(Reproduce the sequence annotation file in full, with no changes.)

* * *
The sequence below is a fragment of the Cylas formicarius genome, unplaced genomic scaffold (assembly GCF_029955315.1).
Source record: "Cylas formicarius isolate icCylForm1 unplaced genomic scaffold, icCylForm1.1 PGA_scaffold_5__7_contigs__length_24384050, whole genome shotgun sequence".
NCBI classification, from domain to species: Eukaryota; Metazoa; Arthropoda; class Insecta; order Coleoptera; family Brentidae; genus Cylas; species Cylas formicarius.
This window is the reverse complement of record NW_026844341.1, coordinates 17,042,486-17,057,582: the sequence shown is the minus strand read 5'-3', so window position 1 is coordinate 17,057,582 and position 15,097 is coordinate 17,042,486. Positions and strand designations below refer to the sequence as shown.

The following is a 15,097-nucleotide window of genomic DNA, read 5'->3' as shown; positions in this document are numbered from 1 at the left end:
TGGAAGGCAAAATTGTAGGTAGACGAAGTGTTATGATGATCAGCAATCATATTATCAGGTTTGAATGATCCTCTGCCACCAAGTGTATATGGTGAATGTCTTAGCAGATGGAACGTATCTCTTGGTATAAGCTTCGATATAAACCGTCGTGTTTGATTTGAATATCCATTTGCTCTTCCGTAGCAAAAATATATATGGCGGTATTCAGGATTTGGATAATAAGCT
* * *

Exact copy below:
The sequence below is a fragment of the Cylas formicarius genome, unplaced genomic scaffold (assembly GCF_029955315.1).
Source record: "Cylas formicarius isolate icCylForm1 unplaced genomic scaffold, icCylForm1.1 PGA_scaffold_5__7_contigs__length_24384050, whole genome shotgun sequence".
NCBI classification, from domain to species: Eukaryota; Metazoa; Arthropoda; class Insecta; order Coleoptera; family Brentidae; genus Cylas; species Cylas formicarius.
This window is the reverse complement of record NW_026844341.1, coordinates 17,042,486-17,057,582: the sequence shown is the minus strand read 5'-3', so window position 1 is coordinate 17,057,582 and position 15,097 is coordinate 17,042,486. Positions and strand designations below refer to the sequence as shown.

The following is a 15,097-nucleotide window of genomic DNA, read 5'->3' as shown; positions in this document are numbered from 1 at the left end:
TGGAAGGCAAAATTGTAGGTAGACGAAGTGTTATGATGATCAGCAATCATATTATCAGGTTTGAATGATCCTCTGCCACCAAGTGTATATGGTGAATGTCTTAGCAGATGGAACGTATCTCTTGGTATAAGCTTCGATATAAACCGTCGTGTTTGATTTGAATATCCATTTGCTCTTCCGTAGCAAAAATATATATGGCGGTATTCAGGATTTGGATAATAAGCT